Qatar represents US interests in Afghanistan, says Blinken

Qatar represents US interests in Afghanistan, says Blinken


WASHINGTON — The small Middle Eastern country, Qatar, will serve as the United States’ diplomatic plenipotentiary in Afghanistan, Secretary of State Antony J. Blinken said Friday. He represents American interests and helps process visas for thousands of people seeking to flee Taliban control.

Qatar has been a key go-between for years in the delicate relationship between the Taliban and the US invaders who unsuccessfully waged a 20-year war to eliminate it. The Persian Gulf country has staged diplomatic negotiations between the two sides to end the war and has received more than 60,000 people from Afghanistan after the Taliban seized power in August.

The United States does not consider the Taliban government to be legitimate and has closed the US embassy in Kabul, the capital of Afghanistan, during the frantic evacuation. Under the new agreement, Qatar will assume some US diplomatic duties in Afghanistan, including what Mr Blinken described as consular services and monitoring the conditions and security of abandoned US facilities.

The agreement was announced Friday as part of an annual strategic summit between the United States and Qatar, and “events in Afghanistan in recent months have strengthened that partnership, including on the most sensitive and urgent issues,” said Mr Blinken. .

US and Taliban officials continue to meet, most recently in Pakistan on Thursday to discuss the humanitarian crisis that threatens to engulf Afghanistan as winter approaches. And last month, Thomas West, the ministry’s new envoy to Afghan policy, met with Taliban diplomats in Qatar’s capital Doha.

Qatar’s Foreign Minister Mohammed bin Abdulrahman al-Thani said his country will “remain an instrument of peace and stability in the region” and noted ongoing talks with the Taliban to ensure humanitarian aid is delivered to needy Afghans. .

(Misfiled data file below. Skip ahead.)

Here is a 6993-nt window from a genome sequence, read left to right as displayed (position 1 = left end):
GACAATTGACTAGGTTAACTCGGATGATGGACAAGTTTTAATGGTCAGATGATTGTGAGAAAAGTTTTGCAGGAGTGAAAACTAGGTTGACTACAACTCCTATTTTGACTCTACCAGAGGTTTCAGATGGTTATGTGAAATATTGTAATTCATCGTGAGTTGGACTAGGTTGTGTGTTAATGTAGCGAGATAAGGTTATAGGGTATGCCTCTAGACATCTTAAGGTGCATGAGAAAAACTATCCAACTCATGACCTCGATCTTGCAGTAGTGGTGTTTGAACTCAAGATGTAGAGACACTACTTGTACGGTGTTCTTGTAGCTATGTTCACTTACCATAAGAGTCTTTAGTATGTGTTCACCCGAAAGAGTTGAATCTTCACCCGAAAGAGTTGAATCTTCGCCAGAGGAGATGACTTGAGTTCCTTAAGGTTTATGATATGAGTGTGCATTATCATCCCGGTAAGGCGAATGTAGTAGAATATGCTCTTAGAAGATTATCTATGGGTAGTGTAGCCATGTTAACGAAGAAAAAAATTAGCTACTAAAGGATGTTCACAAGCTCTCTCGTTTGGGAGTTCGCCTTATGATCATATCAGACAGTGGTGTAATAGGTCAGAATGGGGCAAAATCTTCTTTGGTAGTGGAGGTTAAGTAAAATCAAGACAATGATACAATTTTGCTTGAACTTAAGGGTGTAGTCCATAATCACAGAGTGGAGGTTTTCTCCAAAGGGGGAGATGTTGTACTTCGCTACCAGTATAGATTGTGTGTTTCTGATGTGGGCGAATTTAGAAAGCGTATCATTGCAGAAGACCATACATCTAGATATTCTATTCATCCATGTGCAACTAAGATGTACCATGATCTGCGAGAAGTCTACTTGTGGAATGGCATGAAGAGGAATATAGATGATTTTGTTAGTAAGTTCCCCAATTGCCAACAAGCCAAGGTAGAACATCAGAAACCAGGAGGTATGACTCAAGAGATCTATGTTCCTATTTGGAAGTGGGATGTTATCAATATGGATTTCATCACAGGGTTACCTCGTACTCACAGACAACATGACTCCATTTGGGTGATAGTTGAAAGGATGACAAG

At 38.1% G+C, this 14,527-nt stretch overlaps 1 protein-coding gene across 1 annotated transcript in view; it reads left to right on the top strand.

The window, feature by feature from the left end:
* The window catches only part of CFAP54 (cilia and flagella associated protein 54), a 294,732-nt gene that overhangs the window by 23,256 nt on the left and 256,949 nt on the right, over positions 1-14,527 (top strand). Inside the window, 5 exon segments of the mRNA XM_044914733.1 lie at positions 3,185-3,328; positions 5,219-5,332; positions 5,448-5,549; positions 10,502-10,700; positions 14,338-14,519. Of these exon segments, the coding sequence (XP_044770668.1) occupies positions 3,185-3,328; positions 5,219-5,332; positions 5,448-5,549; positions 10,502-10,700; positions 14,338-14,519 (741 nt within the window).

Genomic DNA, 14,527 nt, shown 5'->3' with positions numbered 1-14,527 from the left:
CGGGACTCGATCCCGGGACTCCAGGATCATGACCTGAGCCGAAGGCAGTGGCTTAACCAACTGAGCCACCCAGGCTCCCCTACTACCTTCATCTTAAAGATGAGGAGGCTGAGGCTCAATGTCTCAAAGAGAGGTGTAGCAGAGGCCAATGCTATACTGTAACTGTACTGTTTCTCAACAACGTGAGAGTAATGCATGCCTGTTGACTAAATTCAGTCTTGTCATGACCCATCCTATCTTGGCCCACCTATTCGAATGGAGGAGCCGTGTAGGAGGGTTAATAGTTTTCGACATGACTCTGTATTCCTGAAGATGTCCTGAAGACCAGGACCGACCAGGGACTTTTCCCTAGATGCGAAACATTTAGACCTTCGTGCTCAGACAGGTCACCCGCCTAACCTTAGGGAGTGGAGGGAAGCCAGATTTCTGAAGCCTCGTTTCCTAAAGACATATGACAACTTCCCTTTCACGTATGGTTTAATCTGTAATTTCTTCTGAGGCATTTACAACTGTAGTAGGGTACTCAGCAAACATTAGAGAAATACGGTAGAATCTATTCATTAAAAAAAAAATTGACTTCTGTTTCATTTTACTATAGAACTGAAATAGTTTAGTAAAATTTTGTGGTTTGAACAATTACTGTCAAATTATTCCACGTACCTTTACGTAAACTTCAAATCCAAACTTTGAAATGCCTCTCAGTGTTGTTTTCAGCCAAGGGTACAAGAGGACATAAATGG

“We believe that leaving Afghanistan will be a big mistake, and ignoring it, because isolation has never been an answer or solution to any problem,” al-Thani said. “Involvement is the only way forward.”

Similar diplomatic proxy agreements where the United States asks a third party to serve as a so-called protective force in a hostile nation have sparked secret back-channel discussions on sensitive topics. Switzerland, for example, has served as a protective force for US interests in Iran, including acting as an intermediary to secure the release of hostages.

It was not clear Friday whether that is part of what Qatar would do for the United States in Kabul, as US and Taliban diplomats are already in talks.

The new agreement also formalizes a role Qatar has been playing since August: allowing Afghans with special US immigrant visas and other refugee admissions to live at a US military base outside Doha while they await security clearance to enter the United States. . In recent weeks, the government of Qatar has begun requiring Afghans to hold passports or other official travel documents to enter the country, unlike the tens of thousands of people evacuated in August, many of them without any identification.

Al-Thani called the passport requirements “primarily a security measure” but said exceptions would be allowed.

Mr Blinken said 380 US citizens and 280 legal US residents had been evacuated from Afghanistan since September 1 after the US military completed its withdrawal. All remaining Americans in Afghanistan who have expressed an interest in leaving have been contacted and given the opportunity to do so, he said.

He didn’t say how many of those people had been denied a flight, describing it as “an incredibly painful decision to leave, to give up everything.”



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Rachel Meadows

Rachel Meadows

Trending topics news writer who enjoys cooking, walking her dog and travel.

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